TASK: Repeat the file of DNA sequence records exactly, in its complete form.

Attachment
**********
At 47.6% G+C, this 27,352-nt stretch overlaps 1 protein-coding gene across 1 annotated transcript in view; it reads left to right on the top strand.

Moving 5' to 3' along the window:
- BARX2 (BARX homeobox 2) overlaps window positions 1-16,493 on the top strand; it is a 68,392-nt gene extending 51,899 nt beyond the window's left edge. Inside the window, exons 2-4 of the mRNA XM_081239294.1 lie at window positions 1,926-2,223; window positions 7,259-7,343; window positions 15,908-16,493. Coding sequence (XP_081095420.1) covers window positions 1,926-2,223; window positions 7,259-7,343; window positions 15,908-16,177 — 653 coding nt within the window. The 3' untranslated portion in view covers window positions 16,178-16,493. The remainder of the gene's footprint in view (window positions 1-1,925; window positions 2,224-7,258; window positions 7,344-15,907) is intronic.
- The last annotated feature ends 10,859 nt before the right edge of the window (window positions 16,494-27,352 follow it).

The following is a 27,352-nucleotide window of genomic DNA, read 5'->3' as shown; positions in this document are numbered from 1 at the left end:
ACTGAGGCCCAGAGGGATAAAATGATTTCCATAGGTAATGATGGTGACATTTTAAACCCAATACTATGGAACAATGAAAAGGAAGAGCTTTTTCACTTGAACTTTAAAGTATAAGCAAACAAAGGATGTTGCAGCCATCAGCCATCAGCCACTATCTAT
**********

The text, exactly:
At 47.6% G+C, this 27,352-nt stretch overlaps 1 protein-coding gene across 1 annotated transcript in view; it reads left to right on the top strand.

Moving 5' to 3' along the window:
- BARX2 (BARX homeobox 2) overlaps window positions 1-16,493 on the top strand; it is a 68,392-nt gene extending 51,899 nt beyond the window's left edge. Inside the window, exons 2-4 of the mRNA XM_081239294.1 lie at window positions 1,926-2,223; window positions 7,259-7,343; window positions 15,908-16,493. Coding sequence (XP_081095420.1) covers window positions 1,926-2,223; window positions 7,259-7,343; window positions 15,908-16,177 — 653 coding nt within the window. The 3' untranslated portion in view covers window positions 16,178-16,493. The remainder of the gene's footprint in view (window positions 1-1,925; window positions 2,224-7,258; window positions 7,344-15,907) is intronic.
- The last annotated feature ends 10,859 nt before the right edge of the window (window positions 16,494-27,352 follow it).

The following is a 27,352-nucleotide window of genomic DNA, read 5'->3' as shown; positions in this document are numbered from 1 at the left end:
ACTGAGGCCCAGAGGGATAAAATGATTTCCATAGGTAATGATGGTGACATTTTAAACCCAATACTATGGAACAATGAAAAGGAAGAGCTTTTTCACTTGAACTTTAAAGTATAAGCAAACAAAGGATGTTGCAGCCATCAGCCATCAGCCACTATCTAT